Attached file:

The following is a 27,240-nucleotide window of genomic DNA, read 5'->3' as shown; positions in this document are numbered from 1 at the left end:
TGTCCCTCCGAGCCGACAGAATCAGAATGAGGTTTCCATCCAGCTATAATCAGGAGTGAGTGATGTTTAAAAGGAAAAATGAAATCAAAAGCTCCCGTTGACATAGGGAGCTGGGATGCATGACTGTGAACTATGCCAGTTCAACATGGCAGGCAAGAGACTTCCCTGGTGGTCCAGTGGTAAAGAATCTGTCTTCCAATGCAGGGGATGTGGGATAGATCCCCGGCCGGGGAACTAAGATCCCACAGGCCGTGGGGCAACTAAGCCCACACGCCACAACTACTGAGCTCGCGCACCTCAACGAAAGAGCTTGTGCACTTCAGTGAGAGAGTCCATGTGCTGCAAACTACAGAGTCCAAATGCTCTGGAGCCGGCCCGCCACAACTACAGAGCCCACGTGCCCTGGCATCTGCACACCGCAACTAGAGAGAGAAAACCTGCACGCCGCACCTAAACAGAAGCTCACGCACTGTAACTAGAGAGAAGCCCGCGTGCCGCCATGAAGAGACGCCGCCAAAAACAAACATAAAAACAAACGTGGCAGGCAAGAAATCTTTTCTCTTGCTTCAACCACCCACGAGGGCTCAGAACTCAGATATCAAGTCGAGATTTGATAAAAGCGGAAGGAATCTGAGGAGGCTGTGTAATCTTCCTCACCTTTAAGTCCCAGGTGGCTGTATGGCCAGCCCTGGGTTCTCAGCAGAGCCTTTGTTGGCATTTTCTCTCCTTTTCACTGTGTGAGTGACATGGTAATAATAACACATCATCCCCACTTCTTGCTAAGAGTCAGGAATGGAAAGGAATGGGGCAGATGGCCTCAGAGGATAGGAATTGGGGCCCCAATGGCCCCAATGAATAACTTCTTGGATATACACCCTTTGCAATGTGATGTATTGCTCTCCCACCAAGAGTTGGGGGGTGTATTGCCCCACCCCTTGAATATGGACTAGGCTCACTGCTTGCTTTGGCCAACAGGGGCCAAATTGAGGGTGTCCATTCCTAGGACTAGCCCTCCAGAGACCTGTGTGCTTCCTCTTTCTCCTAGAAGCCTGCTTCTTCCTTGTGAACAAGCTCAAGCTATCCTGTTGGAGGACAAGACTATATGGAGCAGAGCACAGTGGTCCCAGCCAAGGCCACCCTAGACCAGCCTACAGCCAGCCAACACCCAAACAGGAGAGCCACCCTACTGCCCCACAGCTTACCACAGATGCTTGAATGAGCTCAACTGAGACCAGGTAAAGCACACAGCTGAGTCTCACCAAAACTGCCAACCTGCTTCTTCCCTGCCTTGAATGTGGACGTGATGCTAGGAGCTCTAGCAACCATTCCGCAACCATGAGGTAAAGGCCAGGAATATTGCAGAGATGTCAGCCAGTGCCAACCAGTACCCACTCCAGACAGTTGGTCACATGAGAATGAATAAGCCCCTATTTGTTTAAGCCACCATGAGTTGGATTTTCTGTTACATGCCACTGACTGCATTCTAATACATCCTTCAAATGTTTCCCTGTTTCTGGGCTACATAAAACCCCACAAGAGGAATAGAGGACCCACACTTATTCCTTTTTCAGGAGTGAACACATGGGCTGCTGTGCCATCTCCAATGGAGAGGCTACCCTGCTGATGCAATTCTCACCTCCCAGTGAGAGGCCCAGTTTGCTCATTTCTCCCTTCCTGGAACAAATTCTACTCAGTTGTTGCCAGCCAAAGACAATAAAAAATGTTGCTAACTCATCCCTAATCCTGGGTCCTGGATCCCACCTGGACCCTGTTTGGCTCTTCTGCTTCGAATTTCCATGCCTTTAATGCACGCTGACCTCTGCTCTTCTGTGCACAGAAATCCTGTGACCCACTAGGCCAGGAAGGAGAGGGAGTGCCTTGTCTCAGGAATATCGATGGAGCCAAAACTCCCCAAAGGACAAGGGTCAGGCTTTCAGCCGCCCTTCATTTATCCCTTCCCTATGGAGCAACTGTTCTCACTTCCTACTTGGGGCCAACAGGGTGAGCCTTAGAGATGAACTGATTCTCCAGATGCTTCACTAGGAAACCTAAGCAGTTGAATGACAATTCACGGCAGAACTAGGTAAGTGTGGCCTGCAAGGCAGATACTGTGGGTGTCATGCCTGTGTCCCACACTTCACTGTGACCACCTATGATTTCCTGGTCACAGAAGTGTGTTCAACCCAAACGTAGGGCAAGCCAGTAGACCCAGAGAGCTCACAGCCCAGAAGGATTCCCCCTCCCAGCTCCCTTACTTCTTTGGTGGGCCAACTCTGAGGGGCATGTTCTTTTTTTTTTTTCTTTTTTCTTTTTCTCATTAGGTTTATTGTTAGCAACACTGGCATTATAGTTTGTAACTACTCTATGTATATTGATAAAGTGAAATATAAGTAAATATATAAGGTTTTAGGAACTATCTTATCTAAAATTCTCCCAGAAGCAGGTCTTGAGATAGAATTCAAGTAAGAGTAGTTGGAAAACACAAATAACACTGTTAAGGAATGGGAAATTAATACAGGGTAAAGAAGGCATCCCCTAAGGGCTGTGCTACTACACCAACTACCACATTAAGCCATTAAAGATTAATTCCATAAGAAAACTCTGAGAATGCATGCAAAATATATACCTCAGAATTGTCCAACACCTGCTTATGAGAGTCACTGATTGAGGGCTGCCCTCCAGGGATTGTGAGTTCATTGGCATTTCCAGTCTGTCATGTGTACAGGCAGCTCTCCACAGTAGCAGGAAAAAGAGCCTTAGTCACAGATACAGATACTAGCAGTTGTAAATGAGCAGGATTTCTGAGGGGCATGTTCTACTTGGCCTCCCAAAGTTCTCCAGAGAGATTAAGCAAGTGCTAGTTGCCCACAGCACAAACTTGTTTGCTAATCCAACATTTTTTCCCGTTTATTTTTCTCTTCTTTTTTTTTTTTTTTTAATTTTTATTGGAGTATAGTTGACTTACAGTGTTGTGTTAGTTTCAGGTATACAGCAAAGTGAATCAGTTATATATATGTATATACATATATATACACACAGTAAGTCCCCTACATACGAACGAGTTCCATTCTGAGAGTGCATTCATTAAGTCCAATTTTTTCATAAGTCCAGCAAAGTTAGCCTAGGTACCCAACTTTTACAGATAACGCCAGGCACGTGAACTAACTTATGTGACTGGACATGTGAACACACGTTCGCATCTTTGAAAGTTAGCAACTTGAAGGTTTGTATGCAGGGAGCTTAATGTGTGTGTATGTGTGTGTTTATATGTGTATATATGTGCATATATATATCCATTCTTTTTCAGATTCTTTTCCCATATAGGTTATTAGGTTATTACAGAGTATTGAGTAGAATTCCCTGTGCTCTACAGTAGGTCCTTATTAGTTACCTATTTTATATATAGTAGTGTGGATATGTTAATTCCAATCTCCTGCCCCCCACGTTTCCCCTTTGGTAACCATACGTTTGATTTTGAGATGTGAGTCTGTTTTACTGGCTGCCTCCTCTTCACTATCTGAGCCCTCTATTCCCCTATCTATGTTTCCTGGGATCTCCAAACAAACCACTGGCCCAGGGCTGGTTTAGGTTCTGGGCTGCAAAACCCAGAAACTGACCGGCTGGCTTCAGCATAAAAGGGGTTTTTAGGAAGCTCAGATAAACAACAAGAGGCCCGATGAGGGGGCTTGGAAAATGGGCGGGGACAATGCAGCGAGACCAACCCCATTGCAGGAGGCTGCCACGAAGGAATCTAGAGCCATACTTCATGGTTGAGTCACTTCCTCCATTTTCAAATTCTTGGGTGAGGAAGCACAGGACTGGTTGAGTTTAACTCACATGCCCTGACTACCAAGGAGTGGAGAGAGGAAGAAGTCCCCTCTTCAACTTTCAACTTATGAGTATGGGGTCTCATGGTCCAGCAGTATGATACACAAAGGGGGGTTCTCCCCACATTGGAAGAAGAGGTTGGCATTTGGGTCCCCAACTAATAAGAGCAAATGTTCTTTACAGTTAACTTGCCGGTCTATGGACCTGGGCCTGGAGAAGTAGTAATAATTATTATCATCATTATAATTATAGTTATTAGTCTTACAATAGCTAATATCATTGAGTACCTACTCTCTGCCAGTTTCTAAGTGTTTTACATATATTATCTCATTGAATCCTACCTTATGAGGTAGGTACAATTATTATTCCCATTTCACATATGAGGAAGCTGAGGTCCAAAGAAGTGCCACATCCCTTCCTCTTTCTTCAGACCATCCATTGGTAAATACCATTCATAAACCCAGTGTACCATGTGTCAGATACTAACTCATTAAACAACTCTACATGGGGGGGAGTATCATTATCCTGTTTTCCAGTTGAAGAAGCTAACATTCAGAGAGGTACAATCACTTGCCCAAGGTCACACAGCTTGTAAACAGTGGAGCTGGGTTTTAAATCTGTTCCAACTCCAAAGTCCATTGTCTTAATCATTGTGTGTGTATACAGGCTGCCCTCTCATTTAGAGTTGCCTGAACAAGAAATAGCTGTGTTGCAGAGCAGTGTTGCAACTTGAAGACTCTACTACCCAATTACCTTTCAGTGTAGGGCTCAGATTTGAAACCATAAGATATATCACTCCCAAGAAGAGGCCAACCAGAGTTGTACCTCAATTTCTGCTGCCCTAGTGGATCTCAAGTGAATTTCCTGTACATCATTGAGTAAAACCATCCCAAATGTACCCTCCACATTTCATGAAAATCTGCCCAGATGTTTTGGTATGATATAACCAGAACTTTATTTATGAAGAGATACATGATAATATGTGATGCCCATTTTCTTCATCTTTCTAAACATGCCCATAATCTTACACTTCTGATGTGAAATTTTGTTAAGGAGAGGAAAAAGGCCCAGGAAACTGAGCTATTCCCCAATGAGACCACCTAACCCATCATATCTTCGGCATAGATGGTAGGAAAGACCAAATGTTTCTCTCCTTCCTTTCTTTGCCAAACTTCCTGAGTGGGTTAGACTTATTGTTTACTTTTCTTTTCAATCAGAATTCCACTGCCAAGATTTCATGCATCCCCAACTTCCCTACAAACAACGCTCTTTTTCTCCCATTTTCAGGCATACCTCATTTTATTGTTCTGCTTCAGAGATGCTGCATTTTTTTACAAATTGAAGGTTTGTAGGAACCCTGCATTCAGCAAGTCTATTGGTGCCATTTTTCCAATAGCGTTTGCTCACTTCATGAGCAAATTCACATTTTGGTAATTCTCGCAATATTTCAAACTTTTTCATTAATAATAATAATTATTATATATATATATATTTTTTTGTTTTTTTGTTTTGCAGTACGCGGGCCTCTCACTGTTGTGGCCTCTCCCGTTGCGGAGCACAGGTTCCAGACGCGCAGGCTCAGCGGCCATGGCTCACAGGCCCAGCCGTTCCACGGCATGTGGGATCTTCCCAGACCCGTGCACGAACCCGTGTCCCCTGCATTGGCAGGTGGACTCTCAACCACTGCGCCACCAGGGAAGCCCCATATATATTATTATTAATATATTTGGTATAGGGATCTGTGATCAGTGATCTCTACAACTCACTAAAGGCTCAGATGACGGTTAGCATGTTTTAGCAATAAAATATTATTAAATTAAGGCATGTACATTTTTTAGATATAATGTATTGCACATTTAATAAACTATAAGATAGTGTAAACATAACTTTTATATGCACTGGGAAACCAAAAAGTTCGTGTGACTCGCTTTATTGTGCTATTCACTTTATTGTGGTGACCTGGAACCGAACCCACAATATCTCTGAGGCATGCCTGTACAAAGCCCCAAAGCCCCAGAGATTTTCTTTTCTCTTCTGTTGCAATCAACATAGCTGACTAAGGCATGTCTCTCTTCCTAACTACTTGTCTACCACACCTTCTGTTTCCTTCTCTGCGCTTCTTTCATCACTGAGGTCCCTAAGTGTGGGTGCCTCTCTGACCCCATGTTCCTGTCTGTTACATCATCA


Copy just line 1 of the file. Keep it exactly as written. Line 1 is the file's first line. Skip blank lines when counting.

The following is a 27,240-nucleotide window of genomic DNA, read 5'->3' as shown; positions in this document are numbered from 1 at the left end: